On February 4, 2022, President Joe Biden signed an executive order requiring project labor agreements on federal construction projects valued over $35 million in a move that the White House says will strengthen workers and unions and speed up construction times across the country.
According to the White House statement, as of January 30, federal contractors in new or extended contracts must pay a $15/hour minimum wage.
The order went into effect as soon as it was signed, and the White House says that the move could impact nearly 200,000 workers taking part in $262 billion in federal construction contracts.
Project labor agreements (PLAs) are collective bargaining agreements between building trade unions and contractors which govern terms and conditions of employment for all craft workers on a construction project — which includes both union and non-union workers.
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This is a measure that has some significant support from unions nationwide; the AFL-CIO says that such agreements protect taxpayers and keep projects moving along by “eliminating costly delays due to labor conflicts or shortages of skilled workers.”
Additionally, the order directs the US departments of Defense and Labor to lead training for their contracting workforces — with the number of employees nearing 40,000 — in the implementation of the policy.
“By requiring the use of project labor agreements on federal construction projects above $35 million, the Order will help alleviate the management and coordination challenges that can stymie progress on major construction projects,” said the White House in a statement on the executive order. “This helps projects get completed on time and helps the government get the best value for taxpayers’ dollars.”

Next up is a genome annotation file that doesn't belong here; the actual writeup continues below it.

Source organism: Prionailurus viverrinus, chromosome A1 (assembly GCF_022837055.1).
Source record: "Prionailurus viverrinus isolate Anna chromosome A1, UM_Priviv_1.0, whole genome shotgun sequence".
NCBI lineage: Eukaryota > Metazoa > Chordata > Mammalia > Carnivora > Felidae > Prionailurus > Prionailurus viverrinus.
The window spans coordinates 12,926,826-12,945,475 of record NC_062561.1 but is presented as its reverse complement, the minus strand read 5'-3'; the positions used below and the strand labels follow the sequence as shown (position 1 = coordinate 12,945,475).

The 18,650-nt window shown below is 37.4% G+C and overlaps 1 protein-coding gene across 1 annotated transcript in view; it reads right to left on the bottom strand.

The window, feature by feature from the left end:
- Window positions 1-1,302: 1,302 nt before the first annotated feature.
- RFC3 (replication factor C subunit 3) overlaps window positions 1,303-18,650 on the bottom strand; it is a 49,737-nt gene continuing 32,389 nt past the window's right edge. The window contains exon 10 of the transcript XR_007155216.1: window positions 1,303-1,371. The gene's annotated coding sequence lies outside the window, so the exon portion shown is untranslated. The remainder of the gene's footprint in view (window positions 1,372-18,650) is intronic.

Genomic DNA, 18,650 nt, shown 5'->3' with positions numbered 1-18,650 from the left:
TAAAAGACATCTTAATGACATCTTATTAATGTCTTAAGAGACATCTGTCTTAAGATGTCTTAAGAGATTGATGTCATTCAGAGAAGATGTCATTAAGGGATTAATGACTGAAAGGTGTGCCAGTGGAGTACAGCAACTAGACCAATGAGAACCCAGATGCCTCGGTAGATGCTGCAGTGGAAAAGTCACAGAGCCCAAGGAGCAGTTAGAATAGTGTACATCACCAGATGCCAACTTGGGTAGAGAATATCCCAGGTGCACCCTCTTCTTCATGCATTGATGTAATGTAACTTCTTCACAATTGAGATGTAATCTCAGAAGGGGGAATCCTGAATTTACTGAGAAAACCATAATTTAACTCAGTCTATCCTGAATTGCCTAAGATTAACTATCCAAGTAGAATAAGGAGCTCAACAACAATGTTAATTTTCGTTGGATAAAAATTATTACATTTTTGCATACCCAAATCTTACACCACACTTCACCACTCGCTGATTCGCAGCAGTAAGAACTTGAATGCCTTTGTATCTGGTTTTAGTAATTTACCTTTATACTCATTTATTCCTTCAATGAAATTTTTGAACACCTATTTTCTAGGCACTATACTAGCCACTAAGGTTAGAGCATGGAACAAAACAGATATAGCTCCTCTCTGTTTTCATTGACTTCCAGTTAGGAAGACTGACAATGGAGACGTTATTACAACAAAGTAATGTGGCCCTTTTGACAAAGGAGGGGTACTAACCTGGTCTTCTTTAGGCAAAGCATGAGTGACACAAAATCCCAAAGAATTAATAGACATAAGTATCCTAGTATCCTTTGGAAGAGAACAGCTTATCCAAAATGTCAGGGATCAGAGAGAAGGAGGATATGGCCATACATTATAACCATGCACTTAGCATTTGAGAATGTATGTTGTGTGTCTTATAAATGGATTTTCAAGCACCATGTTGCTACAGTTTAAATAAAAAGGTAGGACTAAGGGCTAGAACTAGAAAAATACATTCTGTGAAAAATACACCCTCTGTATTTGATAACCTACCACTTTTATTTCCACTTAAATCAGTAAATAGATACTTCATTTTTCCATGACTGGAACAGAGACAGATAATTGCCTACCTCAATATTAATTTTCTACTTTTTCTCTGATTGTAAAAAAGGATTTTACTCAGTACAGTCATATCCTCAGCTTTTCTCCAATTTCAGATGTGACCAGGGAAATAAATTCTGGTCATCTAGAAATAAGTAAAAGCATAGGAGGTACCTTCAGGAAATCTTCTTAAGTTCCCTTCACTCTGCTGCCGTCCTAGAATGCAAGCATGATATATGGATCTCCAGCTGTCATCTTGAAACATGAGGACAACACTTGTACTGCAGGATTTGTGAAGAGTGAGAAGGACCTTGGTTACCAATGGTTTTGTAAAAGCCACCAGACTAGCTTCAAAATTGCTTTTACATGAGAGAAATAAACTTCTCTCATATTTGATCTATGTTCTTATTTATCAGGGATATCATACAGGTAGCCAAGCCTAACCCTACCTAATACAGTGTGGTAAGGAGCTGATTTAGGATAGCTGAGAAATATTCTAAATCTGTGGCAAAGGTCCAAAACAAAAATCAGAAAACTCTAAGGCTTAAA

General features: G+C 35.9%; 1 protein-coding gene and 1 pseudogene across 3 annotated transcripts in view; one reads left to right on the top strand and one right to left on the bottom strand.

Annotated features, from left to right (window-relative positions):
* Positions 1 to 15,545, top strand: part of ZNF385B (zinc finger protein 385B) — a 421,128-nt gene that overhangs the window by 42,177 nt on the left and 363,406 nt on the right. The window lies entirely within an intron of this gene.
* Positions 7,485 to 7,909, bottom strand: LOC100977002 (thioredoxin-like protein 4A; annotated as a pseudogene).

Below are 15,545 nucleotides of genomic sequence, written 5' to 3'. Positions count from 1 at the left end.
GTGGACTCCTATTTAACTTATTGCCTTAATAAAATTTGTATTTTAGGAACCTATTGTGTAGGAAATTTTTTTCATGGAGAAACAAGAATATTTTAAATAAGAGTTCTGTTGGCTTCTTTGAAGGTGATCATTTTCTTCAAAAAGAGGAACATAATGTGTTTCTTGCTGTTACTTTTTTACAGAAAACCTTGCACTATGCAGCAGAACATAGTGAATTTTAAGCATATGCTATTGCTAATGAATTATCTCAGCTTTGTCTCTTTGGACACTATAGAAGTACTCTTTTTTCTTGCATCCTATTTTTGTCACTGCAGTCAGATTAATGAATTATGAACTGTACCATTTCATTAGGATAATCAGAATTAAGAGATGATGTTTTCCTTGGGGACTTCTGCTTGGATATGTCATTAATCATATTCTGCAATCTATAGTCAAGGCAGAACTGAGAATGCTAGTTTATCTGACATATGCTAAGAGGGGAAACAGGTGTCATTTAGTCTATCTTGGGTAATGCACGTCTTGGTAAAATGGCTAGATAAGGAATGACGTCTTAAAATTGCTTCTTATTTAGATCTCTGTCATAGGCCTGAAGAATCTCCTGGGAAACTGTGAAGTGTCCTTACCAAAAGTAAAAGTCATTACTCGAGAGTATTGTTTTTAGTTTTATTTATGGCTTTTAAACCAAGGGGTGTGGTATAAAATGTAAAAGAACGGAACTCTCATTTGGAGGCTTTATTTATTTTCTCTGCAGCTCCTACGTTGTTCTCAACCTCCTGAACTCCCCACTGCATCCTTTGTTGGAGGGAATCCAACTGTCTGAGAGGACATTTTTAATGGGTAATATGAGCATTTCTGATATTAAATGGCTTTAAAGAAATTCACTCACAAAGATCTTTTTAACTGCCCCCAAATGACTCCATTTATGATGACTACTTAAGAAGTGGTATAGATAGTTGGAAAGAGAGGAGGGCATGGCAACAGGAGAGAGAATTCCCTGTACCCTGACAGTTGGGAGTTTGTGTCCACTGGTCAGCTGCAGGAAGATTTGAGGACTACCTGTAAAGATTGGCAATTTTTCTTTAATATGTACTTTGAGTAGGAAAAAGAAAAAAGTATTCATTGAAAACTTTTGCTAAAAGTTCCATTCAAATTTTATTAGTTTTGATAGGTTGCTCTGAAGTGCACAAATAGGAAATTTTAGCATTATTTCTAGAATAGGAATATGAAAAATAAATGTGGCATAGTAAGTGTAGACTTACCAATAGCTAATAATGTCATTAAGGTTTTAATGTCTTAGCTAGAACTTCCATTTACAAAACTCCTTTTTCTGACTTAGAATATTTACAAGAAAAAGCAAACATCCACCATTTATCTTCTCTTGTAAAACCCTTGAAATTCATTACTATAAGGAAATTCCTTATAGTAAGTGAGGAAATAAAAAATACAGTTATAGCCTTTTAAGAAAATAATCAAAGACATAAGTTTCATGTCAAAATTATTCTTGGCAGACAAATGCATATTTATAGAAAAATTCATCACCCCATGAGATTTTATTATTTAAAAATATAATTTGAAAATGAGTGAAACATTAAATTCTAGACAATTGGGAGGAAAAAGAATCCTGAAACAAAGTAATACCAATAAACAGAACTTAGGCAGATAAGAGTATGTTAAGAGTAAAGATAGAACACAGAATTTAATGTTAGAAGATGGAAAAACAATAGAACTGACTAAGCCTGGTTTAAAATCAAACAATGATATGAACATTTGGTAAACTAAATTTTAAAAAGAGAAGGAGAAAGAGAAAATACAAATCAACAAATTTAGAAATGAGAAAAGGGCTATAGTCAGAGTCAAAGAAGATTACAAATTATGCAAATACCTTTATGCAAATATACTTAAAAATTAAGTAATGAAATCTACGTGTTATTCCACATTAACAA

Though the order applies mainly to federal construction projects, it could potentially impact private projects, as well, as it can cover any construction project that receives some form of federal assistance (including loans or tax credits).
As the National Law Review notes, the executive order has some exceptions: A PLA won’t be mandated if doing so would substantially reduce potential bidders on a project or would result in some sort of project inefficiency, such as holding back a project involving specialized construction work.
The order follows the Biden administration’s focus on infrastructure and construction in the country, including the passage of an over $1 trillion infrastructure bill.
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The administration says it is using this opportunity to continue to strengthen this focus, an unsurprising choice given that union officials and labor experts nationwide consider Biden to be among the most pro-labor presidents.
The new measures outlined in this order “streamline the negotiation process and gives employers access to a highly skilled pool of craftworkers,” added Daniel Hogan, chief executive of the Association of Union Constructors (TUAC).
However, reaction to the order hasn’t been completely positive.
While organizations like TUAC and the National Electrical Contractors Association have broadcast support for the move, there’s been a strong amount of pushback from groups like the Associated General Contractors and National Utility Contractors Association.
“It is hard to explain why the President would choose to impose government mandated project labor agreements to solve a problem that doesn’t exist,” said Associated General Contractors CEO Stephen E. Sandherr.
“Construction workers are among some of the highest paid workers in the economy, earning 10 percent more than the average worker in the U.S,” he continued. “Their pay rates have continued to climb 5.1 percent as labor shortages have made this a workers’ market…Government-mandated project labor agreements undermine the collective bargaining process by imposing a separate agreement in a specific region that applies only to a limited number of construction firms and unions.”
“President Biden’s new policy will not help America ‘Build Back Better;’ instead, it will exacerbate the construction industry’s skilled workforce shortage, needlessly increase construction costs and reduce opportunities for local contractors and skilled tradespeople,” added Associated Builders and Contractors Vice President of Regulatory, Labor, and State Affairs Ben Brubeck. “This anti-competitive and costly executive order rewards well-connected special interests at the expense of hardworking taxpayers and small businesses who benefit from fair and open competition on taxpayer-funded construction projects.”
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